From his first official day as candidate for president (“When Mexico sends its people, they’re not sending their best. . . They’re bringing drugs. They’re bringing crime. They’re rapists”), to his first speech as president (“This American carnage stops right here and stops right now”) to last week’s State of the Union address (“For decades, open borders have allowed drugs and gangs to pour into our most vulnerable communities”), Donald Trump has been clear that a core tenet of his policy agenda is closing the borders to keep violent criminals from coming into the country.
There are many flaws in this approach. Missing from President Trump’s America First program, for instance, is a recognition that the exportation of violence actually goes in the other direction. The United States is culpable in lethal violence abroad because of our refusal to strengthen our own gun laws.
70% of the crime guns recovered and traced in Mexico, and 98% of crime guns in Canada originate in the U.S.
An astounding number of American guns are smuggled across the borders each year, where they are used to commit violent crimes. A new report from the Center for American Progress analyzing data from the Bureau of Alcohol, Tobacco, Firearms and Explosives (ATF) found that, from 2014 to 2016, more than 50,000 guns originally purchased in the U.S. were recovered in criminal investigations in 15 North American, Central American and Caribbean nations.
This tsunami of guns leaving the U.S. comes as no surprise when one considers two facts about firearms in this country: There are an astronomical number of them, and our laws are full of holes that enable trafficking.
To the first point, there are roughly 300 million guns in this country. And still, the gun industry continues to churn out more of them. In 2015 alone, the most recent year this data is available, 9,358,661 new firearms were manufactured in the U.S., making it the second-highest year for gun manufacturing in three decades.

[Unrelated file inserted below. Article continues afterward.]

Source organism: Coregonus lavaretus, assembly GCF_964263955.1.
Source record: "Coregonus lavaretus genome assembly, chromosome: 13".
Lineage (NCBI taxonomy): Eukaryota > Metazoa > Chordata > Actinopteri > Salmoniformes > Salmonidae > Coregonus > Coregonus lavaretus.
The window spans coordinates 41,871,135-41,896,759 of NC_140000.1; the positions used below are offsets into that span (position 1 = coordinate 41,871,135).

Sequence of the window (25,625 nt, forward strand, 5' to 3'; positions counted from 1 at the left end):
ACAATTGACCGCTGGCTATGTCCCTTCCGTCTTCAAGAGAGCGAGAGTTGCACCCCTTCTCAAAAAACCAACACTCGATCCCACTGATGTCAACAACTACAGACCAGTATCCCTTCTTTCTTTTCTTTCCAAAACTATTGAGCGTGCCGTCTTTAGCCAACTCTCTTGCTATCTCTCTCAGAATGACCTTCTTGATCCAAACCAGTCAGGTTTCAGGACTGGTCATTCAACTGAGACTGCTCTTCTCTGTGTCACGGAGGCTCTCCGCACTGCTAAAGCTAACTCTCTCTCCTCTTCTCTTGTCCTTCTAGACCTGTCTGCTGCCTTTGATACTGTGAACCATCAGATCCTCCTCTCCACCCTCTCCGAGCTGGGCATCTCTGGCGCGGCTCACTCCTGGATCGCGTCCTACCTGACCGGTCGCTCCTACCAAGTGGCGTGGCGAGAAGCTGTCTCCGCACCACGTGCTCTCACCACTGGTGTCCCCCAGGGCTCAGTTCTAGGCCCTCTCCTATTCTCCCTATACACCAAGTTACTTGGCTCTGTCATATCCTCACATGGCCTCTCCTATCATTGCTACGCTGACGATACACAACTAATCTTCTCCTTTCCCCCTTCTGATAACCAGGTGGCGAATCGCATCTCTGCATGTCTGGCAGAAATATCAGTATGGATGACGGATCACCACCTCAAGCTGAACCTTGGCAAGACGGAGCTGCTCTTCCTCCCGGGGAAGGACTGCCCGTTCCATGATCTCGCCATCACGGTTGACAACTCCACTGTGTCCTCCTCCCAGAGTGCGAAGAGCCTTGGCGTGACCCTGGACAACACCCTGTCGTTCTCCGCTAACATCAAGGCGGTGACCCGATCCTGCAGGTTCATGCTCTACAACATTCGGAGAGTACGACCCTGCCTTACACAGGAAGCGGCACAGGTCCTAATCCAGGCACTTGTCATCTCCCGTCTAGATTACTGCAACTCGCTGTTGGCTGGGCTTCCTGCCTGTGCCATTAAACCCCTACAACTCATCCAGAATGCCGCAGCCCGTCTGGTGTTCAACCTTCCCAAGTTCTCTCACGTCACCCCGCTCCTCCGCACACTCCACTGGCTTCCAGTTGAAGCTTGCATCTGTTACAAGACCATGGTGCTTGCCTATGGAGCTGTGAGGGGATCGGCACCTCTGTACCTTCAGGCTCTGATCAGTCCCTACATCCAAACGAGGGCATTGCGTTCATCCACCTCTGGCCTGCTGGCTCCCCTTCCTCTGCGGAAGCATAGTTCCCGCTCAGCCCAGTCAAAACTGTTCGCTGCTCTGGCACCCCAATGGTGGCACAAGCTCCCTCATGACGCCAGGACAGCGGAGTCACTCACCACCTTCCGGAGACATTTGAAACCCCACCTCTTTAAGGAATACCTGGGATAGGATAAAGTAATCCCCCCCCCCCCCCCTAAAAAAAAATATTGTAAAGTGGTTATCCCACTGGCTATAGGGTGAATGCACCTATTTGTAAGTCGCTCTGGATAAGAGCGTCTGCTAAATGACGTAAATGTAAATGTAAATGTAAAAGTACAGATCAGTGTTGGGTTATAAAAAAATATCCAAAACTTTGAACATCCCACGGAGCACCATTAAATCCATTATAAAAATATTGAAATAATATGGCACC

We also do much less to protect our collective arsenal than other countries. Both Canada and Mexico have enacted strict laws regulating guns that include limits on assault-style rifles and more extensive background checks and vetting. In contrast, under U.S. federal law, a person can buy a gun from a private seller without a background check. And since the expiration of the federal assault weapons ban in 2004, there are few limits to amassing a stockpile of these highly dangerous weapons, except in the seven states that have banned them.
The effect of these weapons on our neighbors is disturbing. Mexico experienced a 20-year high in murders in 2017, and 66% of these were committed with a gun. In 1997, by contrast, only 15% of Mexico’s murders involved a gun. Canada is experiencing more gun use in street crime, specifically semi-automatic rifles and handguns — a new phenomenon in that country. Our role in fueling these trends is obvious and alarming: 70% of the crime guns recovered and traced in Mexico, and 98% of crime guns in Canada originate in the U.S.
We could reduce the number of crime guns leaving the country, if only we could muster the political will to do so. Closing the private sale loophole and requiring a background check for all gun sales, not just those facilitated by a licensed gun dealer, would be a good start. These unregulated sales make it far too easy for traffickers to buy large numbers of guns without attracting the notice of law enforcement. We also need to enact a distinct federal crime for gun trafficking and straw purchasing so that prosecutors can focus on the individuals at the top of trafficking networks who are most responsible for arming both sides of the border.
In addition, we need to protect a crucial investigative tool used by ATF to gain information about potential trafficking activity — reports of multiple sales of long guns made by gun dealers in four southern border states. Every year, some in Congress try to prevent ATF from requiring these reports through a restrictive policy rider attached to ATF’s budget, including in the 2018 budget passed by the House.
Some readers may be thinking, so what? Why should we care about public safety concerns of other nations, especially those like Mexico that have deeply rooted challenges that contribute to high rates of violence unconnected to the availability of U.S. guns. This is perhaps an understandable question in this time of America First. But if we want to claim any degree of moral authority in the world, we need to take a careful look at how our inaction on gun violence redounds to the detriment of the safety and security of our international community.
Chelsea Parsons is the vice president for guns and crime policy at the Center for American Progress.